Some police forces are putting the public at an unacceptable risk by rationing their response as they struggle with cutbacks, Her Majesty’s Inspectorate of Constabulary warns.
The inspectors say there are now too few police officers and in some areas an erosion of neighbourhood policing.
Three forces – Hertfordshire, Humberside and Nottinghamshire – had not been “responding appropriately” to emergency calls during inspections.
If a force reclassified or downgraded a call because of a shortage of officers, it could then justify a slower response time, said the inspectors.
“We are leading to a very serious conclusion regarding the potentially perilous state of British policing,” said Zoe Billingham, the lead inspector.
“Over the last few years, HMIC has said consistently that police forces were managing well in increasingly difficult circumstances.
“Nonetheless, today, I’m raising a red flag to warn forces of the consequences of what is, to all intents and purposes, an unconscious form of rationing.”
Dr Alan Billings, South Yorkshire police and crime commissioner, told BBC Radio 4’s Today programme: “I don’t think I’ve ever read a report from the Inspectorate that was quite as sobering as this.”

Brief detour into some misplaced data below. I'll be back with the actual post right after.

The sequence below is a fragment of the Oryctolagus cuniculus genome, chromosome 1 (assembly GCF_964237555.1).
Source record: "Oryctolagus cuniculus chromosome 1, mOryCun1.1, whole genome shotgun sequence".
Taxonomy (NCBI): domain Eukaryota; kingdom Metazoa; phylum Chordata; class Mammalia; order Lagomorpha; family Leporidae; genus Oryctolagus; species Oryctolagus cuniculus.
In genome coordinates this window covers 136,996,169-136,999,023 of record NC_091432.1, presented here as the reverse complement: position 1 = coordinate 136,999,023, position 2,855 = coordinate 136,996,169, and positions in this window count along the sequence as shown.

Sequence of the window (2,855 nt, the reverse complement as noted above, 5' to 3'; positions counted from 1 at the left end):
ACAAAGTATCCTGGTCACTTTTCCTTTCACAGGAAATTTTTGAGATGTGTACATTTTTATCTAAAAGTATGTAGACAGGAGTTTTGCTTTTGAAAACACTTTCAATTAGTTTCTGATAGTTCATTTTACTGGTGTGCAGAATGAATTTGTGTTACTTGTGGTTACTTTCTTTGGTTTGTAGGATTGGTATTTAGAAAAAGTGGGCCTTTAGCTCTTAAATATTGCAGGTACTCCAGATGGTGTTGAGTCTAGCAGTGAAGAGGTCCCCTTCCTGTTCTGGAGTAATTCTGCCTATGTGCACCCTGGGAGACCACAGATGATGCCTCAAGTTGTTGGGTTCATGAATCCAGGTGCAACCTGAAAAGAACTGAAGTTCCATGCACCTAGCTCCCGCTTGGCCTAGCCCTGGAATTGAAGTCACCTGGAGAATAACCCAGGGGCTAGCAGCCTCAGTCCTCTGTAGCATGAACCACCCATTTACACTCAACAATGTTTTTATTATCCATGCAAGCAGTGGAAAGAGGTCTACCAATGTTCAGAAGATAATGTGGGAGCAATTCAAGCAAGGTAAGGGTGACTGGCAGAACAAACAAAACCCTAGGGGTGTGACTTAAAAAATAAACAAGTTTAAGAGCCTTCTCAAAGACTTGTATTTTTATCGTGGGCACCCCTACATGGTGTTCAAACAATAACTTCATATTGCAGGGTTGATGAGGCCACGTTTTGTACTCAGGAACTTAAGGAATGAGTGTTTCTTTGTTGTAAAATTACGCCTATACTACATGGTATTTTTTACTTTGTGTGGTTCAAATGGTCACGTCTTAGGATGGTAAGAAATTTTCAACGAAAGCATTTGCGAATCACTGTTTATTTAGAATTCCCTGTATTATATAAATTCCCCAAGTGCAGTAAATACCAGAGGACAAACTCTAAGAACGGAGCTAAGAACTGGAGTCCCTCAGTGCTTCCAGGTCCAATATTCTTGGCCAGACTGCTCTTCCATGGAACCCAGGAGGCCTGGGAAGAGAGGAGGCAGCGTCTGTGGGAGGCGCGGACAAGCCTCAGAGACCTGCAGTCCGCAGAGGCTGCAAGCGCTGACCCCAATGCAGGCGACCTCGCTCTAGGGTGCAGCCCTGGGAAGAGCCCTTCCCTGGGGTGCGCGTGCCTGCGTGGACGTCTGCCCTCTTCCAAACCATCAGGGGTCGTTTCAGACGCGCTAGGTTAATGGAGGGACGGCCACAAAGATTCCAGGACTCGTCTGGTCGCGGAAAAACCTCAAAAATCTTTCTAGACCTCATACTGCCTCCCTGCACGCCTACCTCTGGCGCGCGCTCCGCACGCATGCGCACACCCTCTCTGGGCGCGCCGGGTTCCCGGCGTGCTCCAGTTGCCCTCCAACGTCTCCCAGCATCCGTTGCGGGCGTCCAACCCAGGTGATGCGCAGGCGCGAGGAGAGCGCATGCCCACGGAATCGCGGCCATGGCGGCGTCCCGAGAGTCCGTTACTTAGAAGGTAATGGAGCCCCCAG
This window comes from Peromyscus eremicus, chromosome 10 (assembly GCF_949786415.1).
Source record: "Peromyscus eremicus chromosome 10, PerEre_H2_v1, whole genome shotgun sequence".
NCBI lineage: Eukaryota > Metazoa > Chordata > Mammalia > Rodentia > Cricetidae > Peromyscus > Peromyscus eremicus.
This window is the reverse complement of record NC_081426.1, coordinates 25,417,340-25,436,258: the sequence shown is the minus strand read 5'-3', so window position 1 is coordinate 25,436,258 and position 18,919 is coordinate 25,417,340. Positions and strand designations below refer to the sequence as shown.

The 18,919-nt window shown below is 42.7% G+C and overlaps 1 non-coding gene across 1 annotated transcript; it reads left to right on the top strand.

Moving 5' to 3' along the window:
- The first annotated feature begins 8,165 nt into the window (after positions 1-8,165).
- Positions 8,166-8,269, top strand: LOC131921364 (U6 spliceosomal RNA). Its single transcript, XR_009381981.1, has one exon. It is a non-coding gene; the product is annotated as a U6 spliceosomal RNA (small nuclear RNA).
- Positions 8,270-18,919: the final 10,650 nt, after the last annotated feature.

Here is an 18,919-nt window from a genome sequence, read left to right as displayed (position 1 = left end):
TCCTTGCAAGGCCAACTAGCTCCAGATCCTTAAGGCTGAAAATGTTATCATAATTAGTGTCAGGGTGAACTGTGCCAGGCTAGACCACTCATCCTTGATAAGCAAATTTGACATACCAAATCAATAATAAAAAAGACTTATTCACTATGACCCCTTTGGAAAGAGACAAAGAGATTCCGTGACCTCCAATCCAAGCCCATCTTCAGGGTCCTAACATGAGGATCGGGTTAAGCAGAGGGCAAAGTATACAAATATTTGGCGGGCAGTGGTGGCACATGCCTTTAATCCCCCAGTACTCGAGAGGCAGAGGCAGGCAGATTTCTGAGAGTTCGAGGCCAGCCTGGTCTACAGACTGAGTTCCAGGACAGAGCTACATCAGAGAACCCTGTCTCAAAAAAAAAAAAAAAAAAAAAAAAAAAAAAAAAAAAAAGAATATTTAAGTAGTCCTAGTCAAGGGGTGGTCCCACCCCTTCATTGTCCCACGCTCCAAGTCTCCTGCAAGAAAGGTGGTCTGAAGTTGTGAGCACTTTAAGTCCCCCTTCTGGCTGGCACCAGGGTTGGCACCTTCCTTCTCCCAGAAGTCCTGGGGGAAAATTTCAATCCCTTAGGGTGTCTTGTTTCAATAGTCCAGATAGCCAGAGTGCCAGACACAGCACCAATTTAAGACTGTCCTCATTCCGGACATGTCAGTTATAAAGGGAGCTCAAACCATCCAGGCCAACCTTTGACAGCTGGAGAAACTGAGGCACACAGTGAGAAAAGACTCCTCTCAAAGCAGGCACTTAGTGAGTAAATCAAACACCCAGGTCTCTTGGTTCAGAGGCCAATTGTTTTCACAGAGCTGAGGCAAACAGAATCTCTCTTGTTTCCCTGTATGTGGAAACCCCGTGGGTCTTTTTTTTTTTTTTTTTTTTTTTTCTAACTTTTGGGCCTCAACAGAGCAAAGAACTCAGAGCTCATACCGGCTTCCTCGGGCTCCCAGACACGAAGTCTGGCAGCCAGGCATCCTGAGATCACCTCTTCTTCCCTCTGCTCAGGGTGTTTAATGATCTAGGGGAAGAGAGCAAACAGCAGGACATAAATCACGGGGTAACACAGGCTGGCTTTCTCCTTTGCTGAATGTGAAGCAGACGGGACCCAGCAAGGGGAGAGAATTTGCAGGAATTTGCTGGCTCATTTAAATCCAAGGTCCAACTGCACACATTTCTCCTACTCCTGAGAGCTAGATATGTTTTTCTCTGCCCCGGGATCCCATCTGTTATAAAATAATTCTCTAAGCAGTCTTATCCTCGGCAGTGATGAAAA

Dr Billings said there was “no doubt” that neighbourhood policing was under pressure, adding: “I think that’s true of my own area – because if people are really pressured to answer 999 calls, deal with incidents, they’re going to pull officers out of neighbourhood areas.”
He said HMIC’s report reflects what is happening across the public sector.
“You can’t get away from the fact that all of us are now trying to do more and better with less”.
What we say –
With regard to lone worker safety, this report highlights the ongoing cutbacks which should particularly concern all organisations paying a high premium for a so called ‘guaranteed police response’ via quoting a ‘unique reference number’ [URN]. The facility is now only available in limited circumstances and it is sometimes recommended by the URN switchboard that the caller should ring 999 instead.
We have always disliked the concept of the creation of what seems like an elite 2-tier 999 service, allowing those with a larger budget to ‘buy’ a so-called higher priority police response. Ironically, it now appears that there is little advantage in paying for an expensive facility which at best doesn’t result in a significant improvement in police response times. A housing association using the URN facility confirmed that due to this uncertainty they now ring both the URN and 999 switchboards to ensure that police do respond as quickly as possible.
Have you encountered these problems?
Original article: http://www.bbc.co.uk/news/uk-39135300